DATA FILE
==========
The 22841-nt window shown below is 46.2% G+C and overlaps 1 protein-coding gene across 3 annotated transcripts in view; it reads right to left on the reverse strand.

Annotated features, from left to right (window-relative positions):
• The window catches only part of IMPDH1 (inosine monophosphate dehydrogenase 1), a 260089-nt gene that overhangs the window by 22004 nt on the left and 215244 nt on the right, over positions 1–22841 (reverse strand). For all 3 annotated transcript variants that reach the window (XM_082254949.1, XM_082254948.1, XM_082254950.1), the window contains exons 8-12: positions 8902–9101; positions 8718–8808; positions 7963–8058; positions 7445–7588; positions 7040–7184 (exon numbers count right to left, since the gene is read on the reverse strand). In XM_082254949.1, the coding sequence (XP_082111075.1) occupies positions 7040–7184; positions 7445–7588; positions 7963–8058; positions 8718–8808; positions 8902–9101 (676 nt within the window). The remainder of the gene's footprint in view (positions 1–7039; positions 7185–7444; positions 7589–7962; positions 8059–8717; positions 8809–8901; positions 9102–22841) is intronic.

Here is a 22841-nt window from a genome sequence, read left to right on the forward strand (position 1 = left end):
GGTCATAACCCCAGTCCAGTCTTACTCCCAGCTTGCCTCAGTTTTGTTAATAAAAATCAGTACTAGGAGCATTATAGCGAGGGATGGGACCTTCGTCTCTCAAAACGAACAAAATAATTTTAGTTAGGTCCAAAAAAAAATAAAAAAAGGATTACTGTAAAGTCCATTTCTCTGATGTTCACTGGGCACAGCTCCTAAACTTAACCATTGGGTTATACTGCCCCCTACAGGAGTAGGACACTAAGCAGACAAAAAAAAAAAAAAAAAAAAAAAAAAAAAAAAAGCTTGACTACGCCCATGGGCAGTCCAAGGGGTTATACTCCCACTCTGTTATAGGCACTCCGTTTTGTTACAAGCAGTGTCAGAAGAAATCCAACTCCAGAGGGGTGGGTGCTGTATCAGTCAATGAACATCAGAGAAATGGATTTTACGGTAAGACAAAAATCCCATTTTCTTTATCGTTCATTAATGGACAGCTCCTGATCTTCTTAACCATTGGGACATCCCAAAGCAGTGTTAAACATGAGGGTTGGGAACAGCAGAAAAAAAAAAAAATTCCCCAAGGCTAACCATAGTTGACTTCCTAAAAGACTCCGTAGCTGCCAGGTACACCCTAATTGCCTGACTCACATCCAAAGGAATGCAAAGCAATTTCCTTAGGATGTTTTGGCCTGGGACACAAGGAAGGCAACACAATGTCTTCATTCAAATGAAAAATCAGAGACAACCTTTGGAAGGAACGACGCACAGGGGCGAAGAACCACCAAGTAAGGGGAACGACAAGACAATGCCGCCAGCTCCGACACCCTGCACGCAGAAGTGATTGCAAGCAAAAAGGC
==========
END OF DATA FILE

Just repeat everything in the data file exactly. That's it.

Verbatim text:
The 22841-nt window shown below is 46.2% G+C and overlaps 1 protein-coding gene across 3 annotated transcripts in view; it reads right to left on the reverse strand.

Annotated features, from left to right (window-relative positions):
• The window catches only part of IMPDH1 (inosine monophosphate dehydrogenase 1), a 260089-nt gene that overhangs the window by 22004 nt on the left and 215244 nt on the right, over positions 1–22841 (reverse strand). For all 3 annotated transcript variants that reach the window (XM_082254949.1, XM_082254948.1, XM_082254950.1), the window contains exons 8-12: positions 8902–9101; positions 8718–8808; positions 7963–8058; positions 7445–7588; positions 7040–7184 (exon numbers count right to left, since the gene is read on the reverse strand). In XM_082254949.1, the coding sequence (XP_082111075.1) occupies positions 7040–7184; positions 7445–7588; positions 7963–8058; positions 8718–8808; positions 8902–9101 (676 nt within the window). The remainder of the gene's footprint in view (positions 1–7039; positions 7185–7444; positions 7589–7962; positions 8059–8717; positions 8809–8901; positions 9102–22841) is intronic.

Here is a 22841-nt window from a genome sequence, read left to right on the forward strand (position 1 = left end):
GGTCATAACCCCAGTCCAGTCTTACTCCCAGCTTGCCTCAGTTTTGTTAATAAAAATCAGTACTAGGAGCATTATAGCGAGGGATGGGACCTTCGTCTCTCAAAACGAACAAAATAATTTTAGTTAGGTCCAAAAAAAAATAAAAAAAGGATTACTGTAAAGTCCATTTCTCTGATGTTCACTGGGCACAGCTCCTAAACTTAACCATTGGGTTATACTGCCCCCTACAGGAGTAGGACACTAAGCAGACAAAAAAAAAAAAAAAAAAAAAAAAAAAAAAAAAGCTTGACTACGCCCATGGGCAGTCCAAGGGGTTATACTCCCACTCTGTTATAGGCACTCCGTTTTGTTACAAGCAGTGTCAGAAGAAATCCAACTCCAGAGGGGTGGGTGCTGTATCAGTCAATGAACATCAGAGAAATGGATTTTACGGTAAGACAAAAATCCCATTTTCTTTATCGTTCATTAATGGACAGCTCCTGATCTTCTTAACCATTGGGACATCCCAAAGCAGTGTTAAACATGAGGGTTGGGAACAGCAGAAAAAAAAAAAAATTCCCCAAGGCTAACCATAGTTGACTTCCTAAAAGACTCCGTAGCTGCCAGGTACACCCTAATTGCCTGACTCACATCCAAAGGAATGCAAAGCAATTTCCTTAGGATGTTTTGGCCTGGGACACAAGGAAGGCAACACAATGTCTTCATTCAAATGAAAAATCAGAGACAACCTTTGGAAGGAACGACGCACAGGGGCGAAGAACCACCAAGTAAGGGGAACGACAAGACAATGCCGCCAGCTCCGACACCCTGCACGCAGAAGTGATTGCAAGCAAAAAGGC